In recent years, advocates and scholars have made increasing efforts to situate undocumented migrants within the human rights framework. But a closer look at international human rights law reveals that it is extremely limited in its protections of the undocumented. My draft article, Undocumented Migrants and the Failures of Universal Individualism, takes that failure as a starting point to launch a critique of the universal individualist project that characterizes the current human rights system. It then catalogues the protections available to undocumented migrants international human rights law, which are far fewer than often assumed. The paper demonstrates through a detailed analysis of relevant law that the human rights framework contains significant conceptual gaps when it comes to the undocumented. It concludes by stepping away from human rights law and offering a radically new approach to protecting undocumented migrants and other vulnerable populations.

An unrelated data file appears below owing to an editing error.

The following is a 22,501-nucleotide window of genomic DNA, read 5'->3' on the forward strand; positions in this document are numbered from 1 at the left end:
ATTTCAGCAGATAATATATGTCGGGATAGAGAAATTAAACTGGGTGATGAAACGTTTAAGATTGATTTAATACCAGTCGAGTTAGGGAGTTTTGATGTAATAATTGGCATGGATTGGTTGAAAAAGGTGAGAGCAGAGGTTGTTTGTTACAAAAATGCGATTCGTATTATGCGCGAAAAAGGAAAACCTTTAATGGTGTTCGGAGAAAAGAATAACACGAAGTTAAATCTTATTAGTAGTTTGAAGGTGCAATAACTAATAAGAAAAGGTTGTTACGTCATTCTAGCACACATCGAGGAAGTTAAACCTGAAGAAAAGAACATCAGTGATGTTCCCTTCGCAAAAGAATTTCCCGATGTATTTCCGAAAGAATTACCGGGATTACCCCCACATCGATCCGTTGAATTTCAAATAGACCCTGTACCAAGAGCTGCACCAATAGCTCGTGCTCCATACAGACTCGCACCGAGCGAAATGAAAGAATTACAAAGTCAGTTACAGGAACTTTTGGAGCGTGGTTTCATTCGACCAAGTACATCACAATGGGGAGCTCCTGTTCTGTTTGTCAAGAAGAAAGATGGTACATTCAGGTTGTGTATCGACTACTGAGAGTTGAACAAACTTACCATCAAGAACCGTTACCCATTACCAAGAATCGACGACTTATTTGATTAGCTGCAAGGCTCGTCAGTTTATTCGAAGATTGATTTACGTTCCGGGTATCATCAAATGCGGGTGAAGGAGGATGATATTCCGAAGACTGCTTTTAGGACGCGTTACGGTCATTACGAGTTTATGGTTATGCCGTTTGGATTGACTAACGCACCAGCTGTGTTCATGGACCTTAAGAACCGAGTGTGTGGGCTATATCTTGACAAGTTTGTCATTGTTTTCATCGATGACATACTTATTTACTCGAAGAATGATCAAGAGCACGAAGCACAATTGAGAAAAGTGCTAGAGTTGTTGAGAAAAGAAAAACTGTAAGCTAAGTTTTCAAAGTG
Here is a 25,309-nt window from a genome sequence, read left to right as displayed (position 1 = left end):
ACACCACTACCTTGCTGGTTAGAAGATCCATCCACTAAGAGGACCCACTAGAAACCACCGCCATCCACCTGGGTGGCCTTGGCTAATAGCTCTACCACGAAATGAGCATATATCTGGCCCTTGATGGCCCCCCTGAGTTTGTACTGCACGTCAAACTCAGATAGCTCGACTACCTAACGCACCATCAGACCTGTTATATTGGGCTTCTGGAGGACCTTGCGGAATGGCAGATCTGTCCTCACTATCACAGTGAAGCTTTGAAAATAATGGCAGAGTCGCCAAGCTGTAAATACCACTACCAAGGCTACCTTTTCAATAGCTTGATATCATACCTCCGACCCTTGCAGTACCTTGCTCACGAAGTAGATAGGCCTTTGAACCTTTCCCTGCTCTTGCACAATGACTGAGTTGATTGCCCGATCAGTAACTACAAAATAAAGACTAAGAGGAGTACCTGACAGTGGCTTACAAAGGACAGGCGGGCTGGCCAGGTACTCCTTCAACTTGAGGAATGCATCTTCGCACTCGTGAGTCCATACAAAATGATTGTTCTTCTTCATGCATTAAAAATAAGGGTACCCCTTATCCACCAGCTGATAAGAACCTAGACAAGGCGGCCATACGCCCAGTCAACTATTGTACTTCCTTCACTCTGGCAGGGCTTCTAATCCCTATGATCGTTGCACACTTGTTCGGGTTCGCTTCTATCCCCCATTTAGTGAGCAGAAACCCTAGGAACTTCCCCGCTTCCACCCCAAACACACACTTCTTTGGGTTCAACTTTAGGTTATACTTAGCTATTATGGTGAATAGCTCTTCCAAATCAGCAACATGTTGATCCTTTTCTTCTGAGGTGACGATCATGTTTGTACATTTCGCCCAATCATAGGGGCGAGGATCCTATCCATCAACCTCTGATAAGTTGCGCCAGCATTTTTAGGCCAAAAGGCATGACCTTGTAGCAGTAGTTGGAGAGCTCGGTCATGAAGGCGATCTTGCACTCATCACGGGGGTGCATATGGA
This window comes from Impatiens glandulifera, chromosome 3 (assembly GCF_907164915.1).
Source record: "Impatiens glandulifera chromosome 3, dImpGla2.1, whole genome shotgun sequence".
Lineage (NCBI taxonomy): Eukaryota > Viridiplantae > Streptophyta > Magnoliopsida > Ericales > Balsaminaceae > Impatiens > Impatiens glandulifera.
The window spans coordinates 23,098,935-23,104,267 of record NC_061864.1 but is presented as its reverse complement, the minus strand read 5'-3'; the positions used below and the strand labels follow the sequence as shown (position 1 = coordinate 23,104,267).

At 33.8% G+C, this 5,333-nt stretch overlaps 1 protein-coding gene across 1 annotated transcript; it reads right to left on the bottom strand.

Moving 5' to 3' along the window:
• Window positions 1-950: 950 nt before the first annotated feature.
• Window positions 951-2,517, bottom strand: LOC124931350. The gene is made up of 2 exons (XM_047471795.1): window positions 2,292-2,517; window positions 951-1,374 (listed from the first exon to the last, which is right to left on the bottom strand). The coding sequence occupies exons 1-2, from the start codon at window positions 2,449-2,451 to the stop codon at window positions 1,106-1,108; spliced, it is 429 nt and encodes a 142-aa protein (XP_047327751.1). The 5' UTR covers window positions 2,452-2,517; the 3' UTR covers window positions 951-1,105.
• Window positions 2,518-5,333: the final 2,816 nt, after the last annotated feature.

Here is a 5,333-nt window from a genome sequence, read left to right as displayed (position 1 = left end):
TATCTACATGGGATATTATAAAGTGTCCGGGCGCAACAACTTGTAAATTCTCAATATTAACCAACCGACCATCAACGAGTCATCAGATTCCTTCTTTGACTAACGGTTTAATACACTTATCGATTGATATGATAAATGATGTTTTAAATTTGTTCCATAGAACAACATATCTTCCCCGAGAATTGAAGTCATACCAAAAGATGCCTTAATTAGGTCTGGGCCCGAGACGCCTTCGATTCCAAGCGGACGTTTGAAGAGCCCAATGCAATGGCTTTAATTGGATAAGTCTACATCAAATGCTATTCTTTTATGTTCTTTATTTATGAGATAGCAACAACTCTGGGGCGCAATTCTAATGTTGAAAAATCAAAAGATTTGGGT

This paper advances one of the first serious critiques of international human rights law. Though legal scholars have presented critical perspectives on domestic law for over thirty years, few academics have applied these critical methods to international law. The dearth of critical scholarship on international human rights law in particular is striking. This draft article begins to fill that gap by exploring the politics and power interests that underlie international human rights law. It describes the limitations of the universal individualist approach to human rights, highlighting the ways in which false universalisms can obscure dominant power structures.